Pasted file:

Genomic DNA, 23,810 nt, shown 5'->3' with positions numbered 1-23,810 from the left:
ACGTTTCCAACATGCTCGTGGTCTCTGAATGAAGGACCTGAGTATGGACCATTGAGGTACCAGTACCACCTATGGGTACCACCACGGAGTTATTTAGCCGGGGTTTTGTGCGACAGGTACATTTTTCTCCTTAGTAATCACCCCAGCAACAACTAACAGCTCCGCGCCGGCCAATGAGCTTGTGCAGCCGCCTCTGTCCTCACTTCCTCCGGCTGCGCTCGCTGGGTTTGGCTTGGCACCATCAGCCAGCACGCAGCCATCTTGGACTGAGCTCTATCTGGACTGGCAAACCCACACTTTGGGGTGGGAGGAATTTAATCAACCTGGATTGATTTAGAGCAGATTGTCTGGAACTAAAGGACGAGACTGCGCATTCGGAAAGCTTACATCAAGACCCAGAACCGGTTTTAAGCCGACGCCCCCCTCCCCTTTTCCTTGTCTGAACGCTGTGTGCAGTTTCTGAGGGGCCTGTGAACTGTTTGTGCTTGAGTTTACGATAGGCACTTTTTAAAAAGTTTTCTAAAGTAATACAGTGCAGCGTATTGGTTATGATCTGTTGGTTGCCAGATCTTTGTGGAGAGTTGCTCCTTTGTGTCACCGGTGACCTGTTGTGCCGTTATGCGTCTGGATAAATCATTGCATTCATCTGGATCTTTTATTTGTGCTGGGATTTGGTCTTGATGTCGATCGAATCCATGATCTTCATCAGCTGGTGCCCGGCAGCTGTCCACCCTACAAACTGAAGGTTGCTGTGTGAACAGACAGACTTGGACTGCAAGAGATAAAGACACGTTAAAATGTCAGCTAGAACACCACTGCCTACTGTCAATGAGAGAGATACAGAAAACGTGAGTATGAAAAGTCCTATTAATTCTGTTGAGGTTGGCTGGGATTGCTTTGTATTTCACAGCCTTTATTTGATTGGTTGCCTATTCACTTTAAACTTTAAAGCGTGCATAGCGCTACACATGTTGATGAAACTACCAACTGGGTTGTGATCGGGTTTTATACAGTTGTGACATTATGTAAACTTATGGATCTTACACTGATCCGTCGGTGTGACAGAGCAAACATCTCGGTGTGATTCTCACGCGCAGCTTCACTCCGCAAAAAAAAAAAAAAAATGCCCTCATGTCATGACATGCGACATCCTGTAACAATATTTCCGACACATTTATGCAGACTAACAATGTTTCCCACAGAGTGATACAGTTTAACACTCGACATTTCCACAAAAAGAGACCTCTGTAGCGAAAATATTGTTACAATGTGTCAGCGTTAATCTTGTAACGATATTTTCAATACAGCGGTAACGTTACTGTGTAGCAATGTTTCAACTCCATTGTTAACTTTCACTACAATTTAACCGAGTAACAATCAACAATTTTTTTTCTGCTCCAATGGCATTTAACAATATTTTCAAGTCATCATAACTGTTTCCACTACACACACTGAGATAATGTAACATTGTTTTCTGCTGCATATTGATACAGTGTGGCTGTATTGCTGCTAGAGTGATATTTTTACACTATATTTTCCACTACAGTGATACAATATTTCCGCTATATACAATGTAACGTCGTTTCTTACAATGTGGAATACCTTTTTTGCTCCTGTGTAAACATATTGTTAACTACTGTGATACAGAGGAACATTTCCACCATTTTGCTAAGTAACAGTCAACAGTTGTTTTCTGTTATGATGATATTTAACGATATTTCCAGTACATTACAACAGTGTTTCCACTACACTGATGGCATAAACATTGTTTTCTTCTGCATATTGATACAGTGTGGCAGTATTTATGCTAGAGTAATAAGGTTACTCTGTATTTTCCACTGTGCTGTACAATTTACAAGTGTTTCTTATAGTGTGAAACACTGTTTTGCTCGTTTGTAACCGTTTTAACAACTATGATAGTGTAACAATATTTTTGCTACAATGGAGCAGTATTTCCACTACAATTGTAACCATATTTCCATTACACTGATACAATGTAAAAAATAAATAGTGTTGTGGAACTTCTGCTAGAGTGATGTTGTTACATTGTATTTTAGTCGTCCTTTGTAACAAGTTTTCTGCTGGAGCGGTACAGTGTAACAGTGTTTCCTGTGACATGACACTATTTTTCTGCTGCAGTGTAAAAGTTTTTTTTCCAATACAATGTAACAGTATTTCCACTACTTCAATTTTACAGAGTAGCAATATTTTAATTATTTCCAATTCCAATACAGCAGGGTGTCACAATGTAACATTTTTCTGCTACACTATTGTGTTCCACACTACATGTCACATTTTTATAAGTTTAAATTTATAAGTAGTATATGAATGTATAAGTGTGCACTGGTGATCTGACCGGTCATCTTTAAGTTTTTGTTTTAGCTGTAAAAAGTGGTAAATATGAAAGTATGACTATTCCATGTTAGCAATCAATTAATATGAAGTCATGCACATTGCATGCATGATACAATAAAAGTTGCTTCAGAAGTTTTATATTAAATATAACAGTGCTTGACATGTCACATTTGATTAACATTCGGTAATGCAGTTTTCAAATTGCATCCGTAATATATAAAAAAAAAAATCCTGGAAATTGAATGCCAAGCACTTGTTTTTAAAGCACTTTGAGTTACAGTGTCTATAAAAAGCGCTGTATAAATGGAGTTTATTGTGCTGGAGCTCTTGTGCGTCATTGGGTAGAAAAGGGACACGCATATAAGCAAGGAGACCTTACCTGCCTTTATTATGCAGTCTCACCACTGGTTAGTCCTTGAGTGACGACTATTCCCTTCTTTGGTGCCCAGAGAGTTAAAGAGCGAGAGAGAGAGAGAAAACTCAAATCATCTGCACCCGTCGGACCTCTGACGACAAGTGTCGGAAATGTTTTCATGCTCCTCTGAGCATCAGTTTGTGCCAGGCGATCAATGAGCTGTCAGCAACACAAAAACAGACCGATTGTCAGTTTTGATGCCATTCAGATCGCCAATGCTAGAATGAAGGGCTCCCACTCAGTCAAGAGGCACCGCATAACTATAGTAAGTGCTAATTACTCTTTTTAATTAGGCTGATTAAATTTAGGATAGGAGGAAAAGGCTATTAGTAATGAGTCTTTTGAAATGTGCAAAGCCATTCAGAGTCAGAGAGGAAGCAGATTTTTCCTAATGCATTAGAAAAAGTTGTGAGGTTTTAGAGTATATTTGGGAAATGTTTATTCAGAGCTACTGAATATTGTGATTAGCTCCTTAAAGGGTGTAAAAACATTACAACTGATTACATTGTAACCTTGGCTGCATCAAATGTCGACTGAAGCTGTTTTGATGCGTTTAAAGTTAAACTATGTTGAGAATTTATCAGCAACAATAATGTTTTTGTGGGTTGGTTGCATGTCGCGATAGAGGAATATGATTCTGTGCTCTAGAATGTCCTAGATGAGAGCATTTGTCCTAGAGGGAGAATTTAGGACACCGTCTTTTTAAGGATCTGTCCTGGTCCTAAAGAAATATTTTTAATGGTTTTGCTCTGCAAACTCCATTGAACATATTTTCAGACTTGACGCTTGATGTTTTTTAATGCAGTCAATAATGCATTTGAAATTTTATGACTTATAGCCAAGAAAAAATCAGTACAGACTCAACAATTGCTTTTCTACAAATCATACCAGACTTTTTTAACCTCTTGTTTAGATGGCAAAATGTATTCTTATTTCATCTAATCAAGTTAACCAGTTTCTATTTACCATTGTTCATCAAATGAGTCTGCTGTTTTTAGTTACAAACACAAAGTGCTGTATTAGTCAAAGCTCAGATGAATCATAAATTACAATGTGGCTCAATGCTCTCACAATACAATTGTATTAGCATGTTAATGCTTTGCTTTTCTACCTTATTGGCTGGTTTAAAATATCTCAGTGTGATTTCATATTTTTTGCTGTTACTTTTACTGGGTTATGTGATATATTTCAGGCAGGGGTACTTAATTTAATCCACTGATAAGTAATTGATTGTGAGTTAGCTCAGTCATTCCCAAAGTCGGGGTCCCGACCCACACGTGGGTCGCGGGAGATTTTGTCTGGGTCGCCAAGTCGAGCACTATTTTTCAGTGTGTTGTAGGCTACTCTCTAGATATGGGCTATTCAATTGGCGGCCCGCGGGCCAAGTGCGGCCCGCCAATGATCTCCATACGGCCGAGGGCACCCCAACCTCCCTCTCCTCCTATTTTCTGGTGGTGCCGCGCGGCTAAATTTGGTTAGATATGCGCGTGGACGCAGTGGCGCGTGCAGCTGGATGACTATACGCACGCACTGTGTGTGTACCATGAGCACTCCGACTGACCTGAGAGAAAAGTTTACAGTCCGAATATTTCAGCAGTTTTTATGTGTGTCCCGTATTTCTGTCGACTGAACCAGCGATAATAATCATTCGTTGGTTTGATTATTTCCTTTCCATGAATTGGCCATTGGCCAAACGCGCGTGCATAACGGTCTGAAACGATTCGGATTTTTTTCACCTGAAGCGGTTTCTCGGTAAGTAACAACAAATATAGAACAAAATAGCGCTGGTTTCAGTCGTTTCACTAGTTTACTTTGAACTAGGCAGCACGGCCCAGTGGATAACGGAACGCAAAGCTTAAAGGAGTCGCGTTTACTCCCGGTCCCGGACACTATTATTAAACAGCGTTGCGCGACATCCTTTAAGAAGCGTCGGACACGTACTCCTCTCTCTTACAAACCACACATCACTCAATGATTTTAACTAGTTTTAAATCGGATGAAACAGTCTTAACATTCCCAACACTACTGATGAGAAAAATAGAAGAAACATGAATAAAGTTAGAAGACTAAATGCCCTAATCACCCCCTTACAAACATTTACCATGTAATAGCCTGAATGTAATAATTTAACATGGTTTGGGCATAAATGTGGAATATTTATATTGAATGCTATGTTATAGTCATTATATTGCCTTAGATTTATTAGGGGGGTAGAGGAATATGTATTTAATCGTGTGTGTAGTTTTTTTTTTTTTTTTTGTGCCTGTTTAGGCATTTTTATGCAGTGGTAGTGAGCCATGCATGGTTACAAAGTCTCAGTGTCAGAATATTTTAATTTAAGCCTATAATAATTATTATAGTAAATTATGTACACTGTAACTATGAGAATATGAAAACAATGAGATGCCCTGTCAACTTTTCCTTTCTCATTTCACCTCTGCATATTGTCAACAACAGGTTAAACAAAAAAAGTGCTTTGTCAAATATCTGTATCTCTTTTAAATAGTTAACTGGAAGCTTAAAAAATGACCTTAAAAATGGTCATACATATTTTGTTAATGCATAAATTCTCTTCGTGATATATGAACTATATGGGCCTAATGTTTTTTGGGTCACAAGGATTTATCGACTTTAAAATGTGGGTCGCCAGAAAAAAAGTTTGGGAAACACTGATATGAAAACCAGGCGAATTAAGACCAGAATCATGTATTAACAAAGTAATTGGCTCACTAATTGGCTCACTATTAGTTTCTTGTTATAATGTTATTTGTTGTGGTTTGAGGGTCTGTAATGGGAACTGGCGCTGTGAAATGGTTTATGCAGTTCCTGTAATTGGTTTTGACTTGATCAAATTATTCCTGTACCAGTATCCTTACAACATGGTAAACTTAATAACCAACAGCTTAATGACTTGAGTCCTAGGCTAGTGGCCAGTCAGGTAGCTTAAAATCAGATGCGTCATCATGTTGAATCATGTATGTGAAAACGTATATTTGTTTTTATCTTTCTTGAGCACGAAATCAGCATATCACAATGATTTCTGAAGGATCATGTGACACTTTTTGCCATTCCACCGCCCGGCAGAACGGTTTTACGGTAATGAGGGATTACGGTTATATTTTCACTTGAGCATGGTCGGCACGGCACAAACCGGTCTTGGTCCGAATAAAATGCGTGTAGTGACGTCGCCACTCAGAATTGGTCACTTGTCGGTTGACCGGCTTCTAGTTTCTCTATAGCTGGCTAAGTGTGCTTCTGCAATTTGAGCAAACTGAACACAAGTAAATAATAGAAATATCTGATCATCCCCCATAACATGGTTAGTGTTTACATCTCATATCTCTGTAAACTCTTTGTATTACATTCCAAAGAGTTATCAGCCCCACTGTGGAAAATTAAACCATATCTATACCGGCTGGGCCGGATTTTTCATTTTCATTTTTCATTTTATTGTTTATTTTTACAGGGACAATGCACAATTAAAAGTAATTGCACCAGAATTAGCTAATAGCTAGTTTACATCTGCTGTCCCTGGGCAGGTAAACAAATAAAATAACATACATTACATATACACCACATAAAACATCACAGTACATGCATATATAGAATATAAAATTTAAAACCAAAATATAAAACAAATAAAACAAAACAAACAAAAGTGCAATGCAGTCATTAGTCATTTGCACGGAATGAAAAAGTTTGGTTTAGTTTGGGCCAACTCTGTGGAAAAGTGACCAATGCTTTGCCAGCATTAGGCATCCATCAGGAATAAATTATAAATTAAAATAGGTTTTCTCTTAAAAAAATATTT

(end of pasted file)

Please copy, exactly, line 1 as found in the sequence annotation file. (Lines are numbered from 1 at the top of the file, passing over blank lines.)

Genomic DNA, 23,810 nt, shown 5'->3' with positions numbered 1-23,810 from the left: